Lorazepam, sold under the brand name Ativan among others, is a benzodiazepine medication. It is used to treat anxiety disorders, trouble sleeping, active seizures including status epilepticus, alcohol withdrawal, and chemotherapy-induced nausea and vomiting. It is also used during surgery to interfere with memory formation and to sedate those who are being mechanically ventilated. While it can be used for severe agitation, midazolam is usually preferred. It is also used, along with other treatments, for acute coronary syndrome due to cocaine use. It can be given by mouth or as an injection into a muscle or vein. When given by injection onset of effects is between one and thirty minutes and effects last for up to a day.
Common side effects include weakness, sleepiness, low blood pressure, and a decreased effort to breathe. When given intravenously the person should be closely monitored. Among those who are depressed there may be an increased risk of suicide. With long-term use, larger doses may be required for the same effect. Physical dependence and psychological dependence may also occur. If stopped suddenly after long-term use, a benzodiazepine withdrawal syndrome may occur. Older people more often develop adverse effects. In this age group lorazepam is associated with falls and hip fractures. Due to these concerns, lorazepam use is generally only recommended for up to two to four weeks.
Lorazepam was initially patented in 1963 and went on sale in the United States in 1977. It is on the World Health Organization’s List of Essential Medicines, the safest and most effective medicines needed in a health system. It is available as a generic medication. The wholesale cost in the developing world of 1 mg dose by mouth is about US$0.02 to US$0.21 as of 2015. This amount in the United Kingdom costs the NHS about £0.14. In the United States as of 2015 a typical month’s supply is less than US$25. In 2016 it was the 57th most prescribed medication in the United States with more than 14 million prescriptions.
Lorazepam is used in the short-term management of severe anxiety. In the US, the FDA advises against use of benzodiazepines such as lorazepam for longer than four weeks. It is fast acting, and useful in treating fast onset panic anxiety.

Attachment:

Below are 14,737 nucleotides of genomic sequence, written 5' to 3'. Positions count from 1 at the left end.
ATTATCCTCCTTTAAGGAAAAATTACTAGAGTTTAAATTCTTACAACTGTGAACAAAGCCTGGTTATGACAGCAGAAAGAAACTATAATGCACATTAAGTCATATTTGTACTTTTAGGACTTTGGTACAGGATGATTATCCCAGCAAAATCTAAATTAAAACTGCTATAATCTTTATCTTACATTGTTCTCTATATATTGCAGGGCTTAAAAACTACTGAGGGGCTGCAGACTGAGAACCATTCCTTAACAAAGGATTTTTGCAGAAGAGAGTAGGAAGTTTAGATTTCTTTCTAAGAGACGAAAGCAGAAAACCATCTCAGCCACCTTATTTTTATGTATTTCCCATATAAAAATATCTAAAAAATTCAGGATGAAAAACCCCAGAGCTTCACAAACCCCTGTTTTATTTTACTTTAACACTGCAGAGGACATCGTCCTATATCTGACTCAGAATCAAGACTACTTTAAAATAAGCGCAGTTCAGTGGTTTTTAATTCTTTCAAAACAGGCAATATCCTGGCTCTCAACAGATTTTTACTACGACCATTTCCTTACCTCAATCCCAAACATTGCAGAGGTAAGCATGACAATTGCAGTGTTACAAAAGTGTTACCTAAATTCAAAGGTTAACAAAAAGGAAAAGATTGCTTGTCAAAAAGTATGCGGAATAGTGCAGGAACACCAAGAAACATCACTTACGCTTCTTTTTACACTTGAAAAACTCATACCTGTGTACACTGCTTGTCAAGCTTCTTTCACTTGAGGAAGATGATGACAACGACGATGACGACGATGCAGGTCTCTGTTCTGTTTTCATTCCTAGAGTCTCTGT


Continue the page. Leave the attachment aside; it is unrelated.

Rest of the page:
Lorazepam can effectively reduce agitation and induce sleep, and the duration of effects from a single dose makes it an appropriate choice for the short-term treatment of insomnia, especially in the presence of severe anxiety or night terrors. It has a fairly short duration of action.
Withdrawal symptoms, including rebound insomnia and rebound anxiety, may occur after seven days’ use of lorazepam.
Intravenous diazepam or lorazepam are first-line treatments for convulsive status epilepticus. Lorazepam is more effective than diazepam and intravenous phenytoin in the treatment of status epilepticus and has a lower risk of continuing seizures that might require additional medication. However, phenobarbital has a superior success rate compared to lorazepam and other drugs, at least in the elderly.
Lorazepam’s anticonvulsant properties and pharmacokinetic profile make intravenous use reliable for terminating acute seizures, but induce prolonged sedation. Oral benzodiazepines, including lorazepam, are occasionally used as long-term prophylactic treatment of resistant absence seizures; because of gradual tolerance to their anti-seizure effects, benzodiazepines such as lorazepam are not considered first-line therapies.
Lorazepam’s anticonvulsant and CNS depressant properties are useful for the treatment and prevention of alcohol withdrawal syndrome. In this setting, impaired liver function is not a hazard with lorazepam, since lorazepam does not require oxidation, in the liver or otherwise, for its metabolism.
Lorazepam is sometimes used for individuals receiving mechanical ventilation. However, in critically ill people, propofol has been found to be superior to lorazepam both in effectiveness and overall cost; as a result, the use of propofol for this indication is now encouraged, whereas the use of lorazepam is discouraged.
Its relative effectiveness in preventing new memory formation, along with its ability to reduce agitation and anxiety, makes lorazepam useful as premedication. It is given before a general anesthetic to reduce the amount of anesthetic required, or before unpleasant awake procedures, such as in dentistry or endoscopies, to reduce anxiety, to increase compliance, and to induce amnesia for the procedure. Lorazepam by mouth is given 90 to 120 minutes before procedures, and intravenous lorazepam as late as 10 minutes before procedures. Lorazepam is sometimes used as an alternative to midazolam in palliative sedation. In intensive care unit’s lorazepam is sometimes used to produce anxiolysis, hypnosis, and amnesia.